Public dealings at some bank branches were hit and public transport services were thrown out of gear in states like West Bengal, Kerala and Tamil Nadu as thousands of workers on Monday began a two-day nationwide strike to protest against policies of the government.
However, essential services like healthcare, electricity and fuel supplies remained unaffected.
Public offices as well as educational institutions were not impacted by the strike called by nearly a dozen trade unions.
Some bank branches, particularly in cities with a strong trade union movement, did very limited over-the-counter public dealings such as cash deposits and withdrawals.
The joint forum of central trade unions, which has called for the two-day strike that started on Monday, said that bandh-like situation prevailed in at least eight states due to the nationwide strike against various policies of the government.
"There is a bandh-like situation in Tamil Nadu, Kerala, Puducherry, Andhra Pradesh, Telangana, Odisha, Assam, Haryana and Jharkhand," the forum said in a statement.
According to the forum, agitations were held in many industrial areas across states like Goa, Karnataka, Maharashtra, Chhattisgarh, Punjab, Bihar, Rajasthan, West Bengal, Meghalaya and Arunachal Pradesh.
In Maharashtra, volume data from clearing houses and cash replenishment at Automated Teller Machines (ATMs) was not immediately available, though the striking employees claimed that they had a deep impact.
Workers staged protests at several places and unions claimed the agitation has had an impact in coal mining belts in Jharkhand, Chhattisgarh and Madhya Pradesh.
The joint forum of central trade unions is protesting against the government policies affecting workers, farmers, and people.
Their demands include the scrapping of the labour codes, no privatisation in any form, scrapping of the National Monetisation Pipeline (NMP), increased allocation of wages under MNREGA (Mahatma Gandhi Rural Employment Guarantee Act) and regularisation of contract workers.
In West Bengal, normal life was hit with protesters blocking roads and stopping movement of trains at some stations.
State road transport buses as well as auto-rickshaws and private buses were off the road in Kerala but essential services, including supply of milk, hospital and ambulance services were not affected.
Public transport services were hit in Haryana as employees of state roadways joined the strike.
Thousands of workers of state-owned SAIL, RINL and NMDC also joined the strike, affecting production at steel plants and mines.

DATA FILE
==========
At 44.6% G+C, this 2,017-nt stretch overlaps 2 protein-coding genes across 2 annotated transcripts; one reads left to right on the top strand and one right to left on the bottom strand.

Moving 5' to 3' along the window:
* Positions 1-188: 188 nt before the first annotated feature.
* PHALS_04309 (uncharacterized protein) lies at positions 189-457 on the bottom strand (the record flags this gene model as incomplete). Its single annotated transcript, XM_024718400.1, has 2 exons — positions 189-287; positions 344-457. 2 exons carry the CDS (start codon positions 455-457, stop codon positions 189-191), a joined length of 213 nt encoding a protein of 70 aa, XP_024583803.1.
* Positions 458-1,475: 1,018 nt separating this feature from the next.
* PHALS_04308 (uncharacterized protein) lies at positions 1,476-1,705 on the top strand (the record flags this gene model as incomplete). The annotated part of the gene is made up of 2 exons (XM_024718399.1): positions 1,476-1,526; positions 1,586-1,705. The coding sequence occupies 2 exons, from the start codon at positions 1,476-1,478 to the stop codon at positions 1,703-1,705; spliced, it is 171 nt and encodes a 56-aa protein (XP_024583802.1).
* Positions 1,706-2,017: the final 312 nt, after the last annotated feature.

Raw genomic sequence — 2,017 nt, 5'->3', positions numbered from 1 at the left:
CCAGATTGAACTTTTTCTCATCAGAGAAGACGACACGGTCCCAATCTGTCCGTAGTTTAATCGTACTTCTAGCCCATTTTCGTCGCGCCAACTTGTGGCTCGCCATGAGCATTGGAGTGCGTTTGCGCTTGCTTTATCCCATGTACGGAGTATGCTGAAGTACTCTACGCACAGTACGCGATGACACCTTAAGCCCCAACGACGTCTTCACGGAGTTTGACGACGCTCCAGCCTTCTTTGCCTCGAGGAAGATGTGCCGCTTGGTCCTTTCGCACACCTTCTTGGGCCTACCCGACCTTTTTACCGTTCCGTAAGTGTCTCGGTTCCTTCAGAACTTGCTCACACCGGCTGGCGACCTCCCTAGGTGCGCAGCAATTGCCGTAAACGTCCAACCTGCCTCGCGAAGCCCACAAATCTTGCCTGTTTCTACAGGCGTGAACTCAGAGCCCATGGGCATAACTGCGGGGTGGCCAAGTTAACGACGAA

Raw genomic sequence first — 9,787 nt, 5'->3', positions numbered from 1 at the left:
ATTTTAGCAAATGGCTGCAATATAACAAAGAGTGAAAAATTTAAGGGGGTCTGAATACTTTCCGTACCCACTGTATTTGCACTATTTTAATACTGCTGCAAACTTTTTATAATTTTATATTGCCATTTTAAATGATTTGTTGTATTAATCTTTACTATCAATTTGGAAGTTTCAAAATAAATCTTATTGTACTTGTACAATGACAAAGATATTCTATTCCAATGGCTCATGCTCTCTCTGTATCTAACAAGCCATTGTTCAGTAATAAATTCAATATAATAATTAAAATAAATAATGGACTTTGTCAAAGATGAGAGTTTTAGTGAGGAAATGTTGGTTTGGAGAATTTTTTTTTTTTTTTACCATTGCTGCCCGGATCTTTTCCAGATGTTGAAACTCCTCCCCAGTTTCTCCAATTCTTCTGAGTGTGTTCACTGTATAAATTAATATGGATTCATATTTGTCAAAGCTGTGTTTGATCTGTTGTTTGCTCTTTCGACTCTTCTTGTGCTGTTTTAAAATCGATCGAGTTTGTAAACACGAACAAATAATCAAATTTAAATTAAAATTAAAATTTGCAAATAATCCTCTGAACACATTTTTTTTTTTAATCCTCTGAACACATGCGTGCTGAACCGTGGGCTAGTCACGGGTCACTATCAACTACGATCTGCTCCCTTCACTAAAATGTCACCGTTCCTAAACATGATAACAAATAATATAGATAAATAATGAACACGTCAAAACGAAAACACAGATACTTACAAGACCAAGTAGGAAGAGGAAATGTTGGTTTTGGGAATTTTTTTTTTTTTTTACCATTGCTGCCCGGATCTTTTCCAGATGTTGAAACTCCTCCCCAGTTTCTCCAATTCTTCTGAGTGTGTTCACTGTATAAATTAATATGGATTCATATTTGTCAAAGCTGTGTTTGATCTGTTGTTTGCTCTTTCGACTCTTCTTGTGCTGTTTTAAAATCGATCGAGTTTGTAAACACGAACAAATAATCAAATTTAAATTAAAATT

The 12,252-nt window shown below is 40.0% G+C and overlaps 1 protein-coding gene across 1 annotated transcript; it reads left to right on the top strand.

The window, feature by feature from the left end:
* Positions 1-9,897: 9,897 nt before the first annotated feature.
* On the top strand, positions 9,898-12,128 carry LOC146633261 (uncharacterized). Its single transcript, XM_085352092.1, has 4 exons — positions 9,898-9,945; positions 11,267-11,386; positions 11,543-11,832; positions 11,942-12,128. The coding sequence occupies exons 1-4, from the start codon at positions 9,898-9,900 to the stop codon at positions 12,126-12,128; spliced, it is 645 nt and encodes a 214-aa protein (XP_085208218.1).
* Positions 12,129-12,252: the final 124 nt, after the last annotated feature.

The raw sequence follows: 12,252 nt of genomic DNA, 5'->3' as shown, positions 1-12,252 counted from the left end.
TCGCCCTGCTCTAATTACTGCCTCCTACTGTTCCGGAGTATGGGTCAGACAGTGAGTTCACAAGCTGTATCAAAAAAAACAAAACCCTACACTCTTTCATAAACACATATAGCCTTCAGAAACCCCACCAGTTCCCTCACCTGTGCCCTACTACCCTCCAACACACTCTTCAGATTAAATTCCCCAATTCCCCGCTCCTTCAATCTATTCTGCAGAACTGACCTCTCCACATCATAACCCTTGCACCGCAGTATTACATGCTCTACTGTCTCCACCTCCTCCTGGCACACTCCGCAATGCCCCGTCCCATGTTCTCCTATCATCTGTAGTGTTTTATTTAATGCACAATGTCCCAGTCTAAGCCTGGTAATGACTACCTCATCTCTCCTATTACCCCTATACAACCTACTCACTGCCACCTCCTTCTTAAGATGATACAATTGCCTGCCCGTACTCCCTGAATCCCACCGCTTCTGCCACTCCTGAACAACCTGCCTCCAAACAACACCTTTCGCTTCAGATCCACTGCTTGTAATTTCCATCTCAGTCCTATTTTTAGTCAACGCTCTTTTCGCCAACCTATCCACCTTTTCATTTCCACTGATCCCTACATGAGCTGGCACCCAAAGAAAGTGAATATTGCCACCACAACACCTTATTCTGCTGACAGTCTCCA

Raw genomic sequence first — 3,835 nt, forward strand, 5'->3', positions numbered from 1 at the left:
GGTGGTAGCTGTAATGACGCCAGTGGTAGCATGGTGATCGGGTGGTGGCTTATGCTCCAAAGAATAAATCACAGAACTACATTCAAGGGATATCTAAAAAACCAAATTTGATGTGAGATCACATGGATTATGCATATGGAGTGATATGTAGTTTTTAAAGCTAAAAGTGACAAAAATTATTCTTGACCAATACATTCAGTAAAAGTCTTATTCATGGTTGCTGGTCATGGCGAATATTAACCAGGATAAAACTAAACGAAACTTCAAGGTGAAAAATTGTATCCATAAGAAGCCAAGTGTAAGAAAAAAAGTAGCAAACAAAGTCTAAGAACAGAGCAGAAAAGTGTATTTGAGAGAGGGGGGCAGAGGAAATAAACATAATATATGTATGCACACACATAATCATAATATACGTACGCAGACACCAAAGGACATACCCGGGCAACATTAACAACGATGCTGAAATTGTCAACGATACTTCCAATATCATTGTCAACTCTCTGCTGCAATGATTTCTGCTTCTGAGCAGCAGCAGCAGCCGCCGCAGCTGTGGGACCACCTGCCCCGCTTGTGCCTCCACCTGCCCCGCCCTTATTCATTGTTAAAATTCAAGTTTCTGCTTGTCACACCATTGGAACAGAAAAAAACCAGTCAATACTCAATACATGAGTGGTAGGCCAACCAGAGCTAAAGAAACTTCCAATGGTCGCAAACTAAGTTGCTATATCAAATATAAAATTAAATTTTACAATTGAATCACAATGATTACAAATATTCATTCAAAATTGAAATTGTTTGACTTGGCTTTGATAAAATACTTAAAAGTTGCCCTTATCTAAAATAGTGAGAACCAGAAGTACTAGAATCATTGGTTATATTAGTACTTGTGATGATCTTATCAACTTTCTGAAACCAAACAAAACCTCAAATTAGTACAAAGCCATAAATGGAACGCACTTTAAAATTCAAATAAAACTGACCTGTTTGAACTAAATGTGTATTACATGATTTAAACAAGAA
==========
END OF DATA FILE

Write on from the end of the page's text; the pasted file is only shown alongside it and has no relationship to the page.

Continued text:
Banking services were partially impacted on Monday as a section of bank employees did not report for duty.
However, there was hardly any impact on the functioning of new generation private sector banks. There might have been a delay in cheque clearances and government treasury operation might have also be affected by the strike.
The impact of the strike is prominent in eastern India as many branches of public sector banks there are closed, All India Bank Employees' Association (AIBEA) General Secretary C H Venkatachalam said.
In the other regions, branches are open as officers are present but services are being impacted due to many employees participating in the strike, he said.
Bank unions are protesting against the government's move to privatise two public sector banks as announced in Budget 2021-22.
They are also demanding an increase in interest rate on deposits and reduction in service charges.
The central trade unions that are part of this joint forum are INTUC, AITUC, HMS, CITU, AIUTUC, TUCC, SEWA, AICCTU, LPF and UTUC.
"The two-day nationwide strike by the joint forum of central trade unions has begun this morning and has got good response," Amarjeet Kaur, General Secretary of All India Trade Union Congress (AITUC), told PTI.
She said the entire coal belt (mining area) has been affected in Jharkhand, Chhattisgarh and Madhya Pradesh.
According to her, there was a good response for the strike call in industrial areas of Assam, Haryana, Delhi, West Bengal, Telangana, Kerala, Tamil Nadu, Karnataka, Bihar, Punjab, Rajasthan, Goa, Andhra Pradesh and Odisha.
Kaur claimed that banks and insurance sectors have been affected all over India while steel and oil sectors were also seeing partial impact due to the strike.
About 20 crore workers are expected to join the strike. The strike notices have been given by the unions in various sectors, including coal, steel, oil, telecom, postal, income tax, copper, banks, and insurance.
Bal Malkit Singh, Chairman of Core Committee of All India Motor Transport Congress (AIMTC) said that as per the report received till now, the transportation of goods has not been affected by the strike.
AIMTC, the apex body for the truckers, has not given a strike call.
"Our trucks are running smoothly all over the country," he said.
"All supplies are normal. During the day, we have not received any feedback from any of the members across the country that there is any disruptions in the supply chain.... We are not part of the agitation," he said.
However, the Confederation of All India Traders (CAIT) said the strike called by a joint forum of trade unions has been a "total flop" in the informal sector.
In a statement, it also claimed there was no impact visible even in various industrial areas where small industries are having manufacturing activities.